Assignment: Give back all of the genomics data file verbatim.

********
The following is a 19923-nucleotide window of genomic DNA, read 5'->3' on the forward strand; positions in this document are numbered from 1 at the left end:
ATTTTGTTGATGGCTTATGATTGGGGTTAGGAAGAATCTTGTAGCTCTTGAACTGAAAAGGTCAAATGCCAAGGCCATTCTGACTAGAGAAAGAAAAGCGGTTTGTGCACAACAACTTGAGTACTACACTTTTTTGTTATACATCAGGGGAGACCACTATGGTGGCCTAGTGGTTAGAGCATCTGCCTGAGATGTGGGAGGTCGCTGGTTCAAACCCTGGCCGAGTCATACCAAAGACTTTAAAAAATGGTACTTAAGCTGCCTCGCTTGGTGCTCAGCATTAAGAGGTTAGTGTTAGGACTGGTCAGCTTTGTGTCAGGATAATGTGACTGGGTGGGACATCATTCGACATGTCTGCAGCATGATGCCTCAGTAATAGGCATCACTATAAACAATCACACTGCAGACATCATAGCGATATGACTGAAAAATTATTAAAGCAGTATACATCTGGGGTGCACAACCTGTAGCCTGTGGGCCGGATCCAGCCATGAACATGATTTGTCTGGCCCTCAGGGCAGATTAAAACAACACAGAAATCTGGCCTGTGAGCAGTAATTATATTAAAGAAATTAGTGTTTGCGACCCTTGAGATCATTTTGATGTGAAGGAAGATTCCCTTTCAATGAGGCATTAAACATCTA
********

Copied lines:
The following is a 19923-nucleotide window of genomic DNA, read 5'->3' on the forward strand; positions in this document are numbered from 1 at the left end:
ATTTTGTTGATGGCTTATGATTGGGGTTAGGAAGAATCTTGTAGCTCTTGAACTGAAAAGGTCAAATGCCAAGGCCATTCTGACTAGAGAAAGAAAAGCGGTTTGTGCACAACAACTTGAGTACTACACTTTTTTGTTATACATCAGGGGAGACCACTATGGTGGCCTAGTGGTTAGAGCATCTGCCTGAGATGTGGGAGGTCGCTGGTTCAAACCCTGGCCGAGTCATACCAAAGACTTTAAAAAATGGTACTTAAGCTGCCTCGCTTGGTGCTCAGCATTAAGAGGTTAGTGTTAGGACTGGTCAGCTTTGTGTCAGGATAATGTGACTGGGTGGGACATCATTCGACATGTCTGCAGCATGATGCCTCAGTAATAGGCATCACTATAAACAATCACACTGCAGACATCATAGCGATATGACTGAAAAATTATTAAAGCAGTATACATCTGGGGTGCACAACCTGTAGCCTGTGGGCCGGATCCAGCCATGAACATGATTTGTCTGGCCCTCAGGGCAGATTAAAACAACACAGAAATCTGGCCTGTGAGCAGTAATTATATTAAAGAAATTAGTGTTTGCGACCCTTGAGATCATTTTGATGTGAAGGAAGATTCCCTTTCAATGAGGCATTAAACATCTA